What Paige Spiranac tells us about a Meritocracy

Paige-spiranacMost of you probably haven’t heard the name Paige Spiranac before but I think her story is interesting enough to discuss for a moment. Spiranac was an accomplished golfer at San Diego State University and has aspirations of joining the Ladies Professional Golfer Association tour.

Her attempt to accomplish this and the success she has attained, and failed to attain, demonstrates some of the ideas behind what is called a Meritocracy. In short, a society that is a Meritocracy vests power with those who prove most competent.

Now onto Spiranac. The normal route to joining the LPGA tour is through Qualifying School where the best golfers battle it out and the top finishers gain access to the LPGA the following season. Once on tour performance dictates how long they stay. Women who finish at the top of the leaderboard and win tournaments are given access to events for a period of time.

Spiranac chose a different path. She is an attractive young woman and leveraged her Instagram account into getting a sponsor’s exemption into a tournament in Dubai.

If you visit the website of the event there is a banner across the top that shows images of the tournament. Spiranac is in three of them while the winner of the tournament, Feng Shanshan, is nowhere to found despite absolutely dominating. Spiranac missed the cut and finished tied for 107th of the 111 total players.

In my opinion there are two lessons to be learned from this series of events.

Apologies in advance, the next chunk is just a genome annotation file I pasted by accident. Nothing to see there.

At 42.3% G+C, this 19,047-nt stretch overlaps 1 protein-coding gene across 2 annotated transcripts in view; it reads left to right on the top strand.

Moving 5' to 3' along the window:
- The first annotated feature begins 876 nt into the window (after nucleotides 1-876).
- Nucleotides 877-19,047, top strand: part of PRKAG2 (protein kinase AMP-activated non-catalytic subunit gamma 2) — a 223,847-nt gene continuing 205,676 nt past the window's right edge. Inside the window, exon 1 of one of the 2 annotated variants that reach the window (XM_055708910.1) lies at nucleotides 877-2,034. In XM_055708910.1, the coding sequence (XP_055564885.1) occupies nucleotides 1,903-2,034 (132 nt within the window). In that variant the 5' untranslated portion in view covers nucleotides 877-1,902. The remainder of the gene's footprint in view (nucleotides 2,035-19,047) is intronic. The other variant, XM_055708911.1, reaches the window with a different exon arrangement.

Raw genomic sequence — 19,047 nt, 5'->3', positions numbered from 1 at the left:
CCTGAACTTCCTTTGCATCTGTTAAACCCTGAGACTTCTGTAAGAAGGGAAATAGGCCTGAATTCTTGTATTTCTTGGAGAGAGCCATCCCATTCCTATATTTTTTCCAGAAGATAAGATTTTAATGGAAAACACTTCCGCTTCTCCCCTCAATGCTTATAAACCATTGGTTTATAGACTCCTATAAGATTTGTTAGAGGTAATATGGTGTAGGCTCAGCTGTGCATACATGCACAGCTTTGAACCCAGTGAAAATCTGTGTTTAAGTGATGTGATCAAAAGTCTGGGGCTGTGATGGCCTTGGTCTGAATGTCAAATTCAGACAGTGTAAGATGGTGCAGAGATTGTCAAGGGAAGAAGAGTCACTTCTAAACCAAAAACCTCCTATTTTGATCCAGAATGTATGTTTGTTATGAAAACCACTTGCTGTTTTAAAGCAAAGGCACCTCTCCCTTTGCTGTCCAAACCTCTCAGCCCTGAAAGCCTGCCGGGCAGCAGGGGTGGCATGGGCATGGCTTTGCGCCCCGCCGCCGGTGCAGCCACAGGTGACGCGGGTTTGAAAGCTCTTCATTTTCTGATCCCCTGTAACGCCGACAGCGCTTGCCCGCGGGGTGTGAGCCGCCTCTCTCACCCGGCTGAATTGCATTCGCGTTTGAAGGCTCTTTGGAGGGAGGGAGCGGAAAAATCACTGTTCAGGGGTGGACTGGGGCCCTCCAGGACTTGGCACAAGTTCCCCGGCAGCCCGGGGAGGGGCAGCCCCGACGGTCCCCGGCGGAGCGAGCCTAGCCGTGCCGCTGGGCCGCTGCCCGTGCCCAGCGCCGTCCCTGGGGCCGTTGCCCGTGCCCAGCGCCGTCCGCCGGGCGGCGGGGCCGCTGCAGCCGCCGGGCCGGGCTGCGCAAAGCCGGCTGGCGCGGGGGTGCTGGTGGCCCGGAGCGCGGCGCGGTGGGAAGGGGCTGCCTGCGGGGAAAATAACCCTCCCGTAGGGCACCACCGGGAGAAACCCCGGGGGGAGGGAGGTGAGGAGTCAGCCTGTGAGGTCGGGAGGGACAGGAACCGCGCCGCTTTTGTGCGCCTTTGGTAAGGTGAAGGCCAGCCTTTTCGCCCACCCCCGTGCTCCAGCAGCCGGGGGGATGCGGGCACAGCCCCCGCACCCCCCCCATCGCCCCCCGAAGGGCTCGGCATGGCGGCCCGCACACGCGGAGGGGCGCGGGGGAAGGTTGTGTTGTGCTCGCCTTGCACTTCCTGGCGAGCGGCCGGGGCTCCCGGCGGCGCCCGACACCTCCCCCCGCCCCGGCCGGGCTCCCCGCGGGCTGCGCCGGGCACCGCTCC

Spiranac used her attractiveness to gain entry into a tournament that her golfing skills alone did not qualify her to enter. The tournament directors gave her the sponsor’s exemption because people are interested in looking at her and this boosted ratings for the event. The officers of the LPGA tour are likely rooting for Spiranac to improve her golf game enough to join the tour full time. She will undoubtedly gain future exemptions because her looks bring viewers and thus advertising revenue.

There is nothing wrong with any of this. Good for Spiranac. Good for the tournament.

The second lesson is that no matter how greatly people want to see Spiranac make it as a full time LPGA player, it cannot happen unless she improves at golf and starts making cuts and contending for titles.

This is also good. No matter how many people want her to do well, it should be only her actual golfing skill that keeps her on the tour.

I guess what I’m saying is her undeniable physical appeal and her golfing skills are both part of the meritorious equation. If she had neither we would not be talking about her. If she excels at both she will become a star and make a lot of money for both herself and the tour. If she is only attractive but not so great at golf then she will go onto other endeavors and likely do well.

We all have certain things going for us. Our looks, our skills, our minds, our writing ability, or anything else. If we leverage these things we make our lives and the world a better place. If we fail to do so then we leave behind a life and a world that could have been more.

Best of luck to you, Paige. I suspect you’ll never be good enough to make it on tour. Prove me wrong!

Tom Liberman
Sword and Sorcery fantasy with a Libertarian Ideology
Current Release: The Girl in Glass I: Apparition
Next Release: The Gray Horn

2 thoughts on “What Paige Spiranac tells us about a Meritocracy

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